Wednesday, October 24, 2007

Social networking in schools

I was reading a couple of articles in SLJ today about using social networking on the web for educational purposes. In the first article a librarian noted that she has had little success with Facebook as an "outreach" tool. It seems students are not interested in using Facebook for educational purposes. http://www.schoollibraryjournal.com/article/CA6484350.html

This reminded me of an experience I had with a group of students who are avid graphic novel and manga readers. I showed them samples of graphic novels I had been sent by Scholastic and some publishing companies. Famous events in history had been retold in the graphic or comic book format. The kids were immediately scornful. They didn't want a medium that they know and like to be used to sugar coat school content. They criticized the poor artwork and felt the poor quality writing and art was an insult to good quality graphic novels.

The other article http://www.schoollibraryjournal.com/article/CA6493459.html
reported the results of a survey that said 60% of polled students reported using social networking sites for educational purposes. I would like to see a definition of or examples of "educational purposes". The same study said that 52% of school districts block social networking sites.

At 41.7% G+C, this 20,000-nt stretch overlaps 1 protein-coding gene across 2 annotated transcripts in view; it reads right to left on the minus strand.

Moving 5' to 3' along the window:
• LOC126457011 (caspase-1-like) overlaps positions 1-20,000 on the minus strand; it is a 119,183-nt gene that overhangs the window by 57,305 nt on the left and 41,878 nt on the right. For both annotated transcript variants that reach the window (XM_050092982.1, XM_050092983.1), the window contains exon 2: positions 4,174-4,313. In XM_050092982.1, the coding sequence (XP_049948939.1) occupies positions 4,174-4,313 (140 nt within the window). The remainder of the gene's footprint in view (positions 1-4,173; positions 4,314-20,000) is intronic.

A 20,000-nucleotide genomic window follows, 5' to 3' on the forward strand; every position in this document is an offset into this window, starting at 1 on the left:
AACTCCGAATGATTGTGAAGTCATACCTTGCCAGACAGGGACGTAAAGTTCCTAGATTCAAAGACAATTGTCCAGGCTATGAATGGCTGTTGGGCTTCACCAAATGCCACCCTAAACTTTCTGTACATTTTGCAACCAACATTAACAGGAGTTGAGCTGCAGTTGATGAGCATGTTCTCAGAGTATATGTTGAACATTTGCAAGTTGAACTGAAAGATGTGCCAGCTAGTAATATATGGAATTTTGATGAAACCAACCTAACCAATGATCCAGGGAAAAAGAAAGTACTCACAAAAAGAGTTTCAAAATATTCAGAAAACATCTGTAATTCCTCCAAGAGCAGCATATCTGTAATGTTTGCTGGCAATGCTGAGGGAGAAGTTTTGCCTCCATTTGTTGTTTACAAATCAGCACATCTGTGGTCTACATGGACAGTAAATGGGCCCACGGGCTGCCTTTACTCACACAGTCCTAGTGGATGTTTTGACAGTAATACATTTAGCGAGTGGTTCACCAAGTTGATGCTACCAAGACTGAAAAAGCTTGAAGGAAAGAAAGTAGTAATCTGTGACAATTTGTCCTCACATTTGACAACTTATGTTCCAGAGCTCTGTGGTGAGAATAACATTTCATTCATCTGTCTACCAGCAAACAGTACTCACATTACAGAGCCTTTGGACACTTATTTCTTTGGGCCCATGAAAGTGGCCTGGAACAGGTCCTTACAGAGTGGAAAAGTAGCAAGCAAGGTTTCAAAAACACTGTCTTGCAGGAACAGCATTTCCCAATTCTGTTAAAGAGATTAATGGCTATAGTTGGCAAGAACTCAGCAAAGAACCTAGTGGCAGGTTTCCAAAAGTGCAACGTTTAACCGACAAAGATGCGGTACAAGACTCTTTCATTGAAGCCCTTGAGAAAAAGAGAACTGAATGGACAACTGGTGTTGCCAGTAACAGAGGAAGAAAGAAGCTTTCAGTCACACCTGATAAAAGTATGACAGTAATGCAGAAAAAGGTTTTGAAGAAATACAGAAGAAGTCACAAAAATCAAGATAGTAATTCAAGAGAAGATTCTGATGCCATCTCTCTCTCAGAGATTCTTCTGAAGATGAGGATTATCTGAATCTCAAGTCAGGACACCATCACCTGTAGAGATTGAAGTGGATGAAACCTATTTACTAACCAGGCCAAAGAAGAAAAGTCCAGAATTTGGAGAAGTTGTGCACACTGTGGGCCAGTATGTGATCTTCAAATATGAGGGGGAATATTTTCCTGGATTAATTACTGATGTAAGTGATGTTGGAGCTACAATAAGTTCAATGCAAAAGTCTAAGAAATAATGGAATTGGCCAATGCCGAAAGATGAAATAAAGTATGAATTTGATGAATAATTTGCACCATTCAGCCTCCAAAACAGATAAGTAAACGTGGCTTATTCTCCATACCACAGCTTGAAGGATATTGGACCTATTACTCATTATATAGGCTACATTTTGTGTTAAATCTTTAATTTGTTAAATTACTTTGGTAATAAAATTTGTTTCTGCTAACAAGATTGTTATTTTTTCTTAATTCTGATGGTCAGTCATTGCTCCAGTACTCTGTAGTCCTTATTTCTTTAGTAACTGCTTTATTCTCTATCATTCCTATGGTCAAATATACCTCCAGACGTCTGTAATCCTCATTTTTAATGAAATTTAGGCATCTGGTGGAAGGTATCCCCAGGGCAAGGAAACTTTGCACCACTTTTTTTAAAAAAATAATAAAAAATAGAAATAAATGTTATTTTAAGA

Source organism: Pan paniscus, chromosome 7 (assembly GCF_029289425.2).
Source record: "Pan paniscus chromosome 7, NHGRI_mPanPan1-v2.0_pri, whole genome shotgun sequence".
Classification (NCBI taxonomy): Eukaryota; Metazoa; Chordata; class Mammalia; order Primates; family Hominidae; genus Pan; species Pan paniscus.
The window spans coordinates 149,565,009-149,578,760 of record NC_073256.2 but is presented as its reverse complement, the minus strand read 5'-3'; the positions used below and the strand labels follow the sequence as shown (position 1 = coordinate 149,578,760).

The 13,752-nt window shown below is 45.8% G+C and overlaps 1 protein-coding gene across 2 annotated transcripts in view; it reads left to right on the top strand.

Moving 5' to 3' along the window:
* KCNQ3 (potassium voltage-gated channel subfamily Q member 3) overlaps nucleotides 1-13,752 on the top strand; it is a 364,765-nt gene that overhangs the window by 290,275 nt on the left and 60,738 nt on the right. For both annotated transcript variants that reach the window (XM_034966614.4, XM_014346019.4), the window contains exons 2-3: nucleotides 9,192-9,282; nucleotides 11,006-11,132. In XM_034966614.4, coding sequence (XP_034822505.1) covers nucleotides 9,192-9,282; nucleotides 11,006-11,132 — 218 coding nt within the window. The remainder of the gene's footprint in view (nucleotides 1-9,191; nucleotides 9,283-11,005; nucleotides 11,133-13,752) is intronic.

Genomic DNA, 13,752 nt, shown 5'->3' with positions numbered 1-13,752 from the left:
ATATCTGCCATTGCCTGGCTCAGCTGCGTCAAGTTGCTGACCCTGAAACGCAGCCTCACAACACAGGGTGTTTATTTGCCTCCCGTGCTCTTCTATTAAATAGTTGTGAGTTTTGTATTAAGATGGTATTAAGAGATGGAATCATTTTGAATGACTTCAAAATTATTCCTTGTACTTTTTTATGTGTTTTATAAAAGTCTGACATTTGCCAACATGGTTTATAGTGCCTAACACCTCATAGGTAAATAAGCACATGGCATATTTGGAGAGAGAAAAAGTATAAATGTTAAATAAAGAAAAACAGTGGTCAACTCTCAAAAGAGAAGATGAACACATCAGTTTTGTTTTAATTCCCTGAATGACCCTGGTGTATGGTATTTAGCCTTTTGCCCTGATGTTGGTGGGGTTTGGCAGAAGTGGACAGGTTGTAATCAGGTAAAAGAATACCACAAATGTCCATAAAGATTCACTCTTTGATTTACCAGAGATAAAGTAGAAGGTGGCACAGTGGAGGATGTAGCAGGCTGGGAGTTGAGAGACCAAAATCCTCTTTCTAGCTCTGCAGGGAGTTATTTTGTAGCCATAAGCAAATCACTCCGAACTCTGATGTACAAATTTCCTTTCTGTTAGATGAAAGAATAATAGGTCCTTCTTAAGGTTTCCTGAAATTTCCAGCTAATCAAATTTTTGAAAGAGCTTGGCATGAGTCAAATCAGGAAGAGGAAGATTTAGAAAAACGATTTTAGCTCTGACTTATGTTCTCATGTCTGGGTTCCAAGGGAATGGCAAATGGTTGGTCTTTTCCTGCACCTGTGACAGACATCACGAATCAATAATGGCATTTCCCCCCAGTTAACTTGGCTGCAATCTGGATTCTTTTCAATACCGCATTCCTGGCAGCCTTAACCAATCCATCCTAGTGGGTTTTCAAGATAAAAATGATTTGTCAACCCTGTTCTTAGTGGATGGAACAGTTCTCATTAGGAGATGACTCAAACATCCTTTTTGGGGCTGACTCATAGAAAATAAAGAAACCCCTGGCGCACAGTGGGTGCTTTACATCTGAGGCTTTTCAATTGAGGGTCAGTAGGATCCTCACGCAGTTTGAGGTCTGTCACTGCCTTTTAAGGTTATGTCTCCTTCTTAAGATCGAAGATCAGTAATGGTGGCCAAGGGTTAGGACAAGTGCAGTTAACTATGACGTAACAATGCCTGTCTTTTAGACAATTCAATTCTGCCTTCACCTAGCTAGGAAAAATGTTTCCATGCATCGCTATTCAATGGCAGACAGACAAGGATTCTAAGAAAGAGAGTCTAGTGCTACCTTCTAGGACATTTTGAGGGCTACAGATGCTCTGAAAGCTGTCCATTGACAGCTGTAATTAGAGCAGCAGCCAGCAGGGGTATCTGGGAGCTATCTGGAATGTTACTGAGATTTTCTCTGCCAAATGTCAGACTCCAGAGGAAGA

What educational defensible uses can be made of social networking sites in a school setting? Do school districts need to rethinking their blocking software?

1 comment:

Donna said...

Chris,

Thanks to the links to the articles. I am looking forward to reading them.

I know of a teacher who is using facebook successfully. She has created a group for her class where she posts discussion questions.

She is very pleased with the response from her students. She has tried blogs and email and other forms of online tools but has been very pleased with the number of students who are completing the assignments within Facebook. Maybe because they are already there it is easy for them for them to connect with their classmates. It isn't another tool that they have to go to.

Donna